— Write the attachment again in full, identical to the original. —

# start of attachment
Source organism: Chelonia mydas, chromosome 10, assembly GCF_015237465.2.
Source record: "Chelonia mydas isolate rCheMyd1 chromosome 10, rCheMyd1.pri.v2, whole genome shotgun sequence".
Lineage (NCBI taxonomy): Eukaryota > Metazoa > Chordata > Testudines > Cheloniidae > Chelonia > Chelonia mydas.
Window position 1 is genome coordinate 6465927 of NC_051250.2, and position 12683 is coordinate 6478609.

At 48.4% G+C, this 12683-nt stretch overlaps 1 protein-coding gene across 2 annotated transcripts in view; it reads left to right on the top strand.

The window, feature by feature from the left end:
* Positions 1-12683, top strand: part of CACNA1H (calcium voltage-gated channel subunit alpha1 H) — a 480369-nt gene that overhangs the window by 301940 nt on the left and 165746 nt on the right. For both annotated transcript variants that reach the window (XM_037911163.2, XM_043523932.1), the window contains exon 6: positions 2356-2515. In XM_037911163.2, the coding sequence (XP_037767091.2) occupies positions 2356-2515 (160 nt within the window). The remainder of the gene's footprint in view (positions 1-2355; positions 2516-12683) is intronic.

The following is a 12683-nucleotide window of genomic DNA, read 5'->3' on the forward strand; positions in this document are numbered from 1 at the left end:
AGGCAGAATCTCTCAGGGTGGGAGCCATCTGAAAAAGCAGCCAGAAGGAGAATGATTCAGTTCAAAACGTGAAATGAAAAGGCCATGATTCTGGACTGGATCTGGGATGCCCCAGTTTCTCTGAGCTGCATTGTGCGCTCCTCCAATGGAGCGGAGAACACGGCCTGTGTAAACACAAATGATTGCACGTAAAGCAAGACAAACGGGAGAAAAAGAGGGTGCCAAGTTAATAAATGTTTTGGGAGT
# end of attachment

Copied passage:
Source organism: Chelonia mydas, chromosome 10, assembly GCF_015237465.2.
Source record: "Chelonia mydas isolate rCheMyd1 chromosome 10, rCheMyd1.pri.v2, whole genome shotgun sequence".
Lineage (NCBI taxonomy): Eukaryota > Metazoa > Chordata > Testudines > Cheloniidae > Chelonia > Chelonia mydas.
Window position 1 is genome coordinate 6465927 of NC_051250.2, and position 12683 is coordinate 6478609.

At 48.4% G+C, this 12683-nt stretch overlaps 1 protein-coding gene across 2 annotated transcripts in view; it reads left to right on the top strand.

The window, feature by feature from the left end:
* Positions 1-12683, top strand: part of CACNA1H (calcium voltage-gated channel subunit alpha1 H) — a 480369-nt gene that overhangs the window by 301940 nt on the left and 165746 nt on the right. For both annotated transcript variants that reach the window (XM_037911163.2, XM_043523932.1), the window contains exon 6: positions 2356-2515. In XM_037911163.2, the coding sequence (XP_037767091.2) occupies positions 2356-2515 (160 nt within the window). The remainder of the gene's footprint in view (positions 1-2355; positions 2516-12683) is intronic.

The following is a 12683-nucleotide window of genomic DNA, read 5'->3' on the forward strand; positions in this document are numbered from 1 at the left end:
AGGCAGAATCTCTCAGGGTGGGAGCCATCTGAAAAAGCAGCCAGAAGGAGAATGATTCAGTTCAAAACGTGAAATGAAAAGGCCATGATTCTGGACTGGATCTGGGATGCCCCAGTTTCTCTGAGCTGCATTGTGCGCTCCTCCAATGGAGCGGAGAACACGGCCTGTGTAAACACAAATGATTGCACGTAAAGCAAGACAAACGGGAGAAAAAGAGGGTGCCAAGTTAATAAATGTTTTGGGAGT